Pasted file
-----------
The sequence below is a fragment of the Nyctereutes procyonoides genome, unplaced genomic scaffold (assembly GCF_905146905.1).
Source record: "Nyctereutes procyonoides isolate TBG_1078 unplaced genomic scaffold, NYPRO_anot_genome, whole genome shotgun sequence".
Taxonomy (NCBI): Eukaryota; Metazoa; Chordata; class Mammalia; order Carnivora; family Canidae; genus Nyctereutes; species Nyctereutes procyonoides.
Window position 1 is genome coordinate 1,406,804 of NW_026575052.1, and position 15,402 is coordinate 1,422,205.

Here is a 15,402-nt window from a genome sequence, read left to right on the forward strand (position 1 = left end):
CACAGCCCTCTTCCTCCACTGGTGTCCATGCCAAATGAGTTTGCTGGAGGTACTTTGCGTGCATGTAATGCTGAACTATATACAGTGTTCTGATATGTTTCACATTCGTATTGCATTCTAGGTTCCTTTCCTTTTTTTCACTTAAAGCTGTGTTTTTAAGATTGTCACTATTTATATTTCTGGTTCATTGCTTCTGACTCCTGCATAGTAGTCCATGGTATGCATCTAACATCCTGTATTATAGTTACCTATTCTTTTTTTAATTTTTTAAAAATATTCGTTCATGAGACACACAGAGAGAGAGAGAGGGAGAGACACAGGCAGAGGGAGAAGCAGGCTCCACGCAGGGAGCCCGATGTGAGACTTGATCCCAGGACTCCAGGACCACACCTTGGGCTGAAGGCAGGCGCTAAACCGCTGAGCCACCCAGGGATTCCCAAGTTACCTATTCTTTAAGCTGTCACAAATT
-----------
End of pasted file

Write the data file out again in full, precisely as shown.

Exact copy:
The sequence below is a fragment of the Nyctereutes procyonoides genome, unplaced genomic scaffold (assembly GCF_905146905.1).
Source record: "Nyctereutes procyonoides isolate TBG_1078 unplaced genomic scaffold, NYPRO_anot_genome, whole genome shotgun sequence".
Taxonomy (NCBI): Eukaryota; Metazoa; Chordata; class Mammalia; order Carnivora; family Canidae; genus Nyctereutes; species Nyctereutes procyonoides.
Window position 1 is genome coordinate 1,406,804 of NW_026575052.1, and position 15,402 is coordinate 1,422,205.

Here is a 15,402-nt window from a genome sequence, read left to right on the forward strand (position 1 = left end):
CACAGCCCTCTTCCTCCACTGGTGTCCATGCCAAATGAGTTTGCTGGAGGTACTTTGCGTGCATGTAATGCTGAACTATATACAGTGTTCTGATATGTTTCACATTCGTATTGCATTCTAGGTTCCTTTCCTTTTTTTCACTTAAAGCTGTGTTTTTAAGATTGTCACTATTTATATTTCTGGTTCATTGCTTCTGACTCCTGCATAGTAGTCCATGGTATGCATCTAACATCCTGTATTATAGTTACCTATTCTTTTTTTAATTTTTTAAAAATATTCGTTCATGAGACACACAGAGAGAGAGAGAGGGAGAGACACAGGCAGAGGGAGAAGCAGGCTCCACGCAGGGAGCCCGATGTGAGACTTGATCCCAGGACTCCAGGACCACACCTTGGGCTGAAGGCAGGCGCTAAACCGCTGAGCCACCCAGGGATTCCCAAGTTACCTATTCTTTAAGCTGTCACAAATT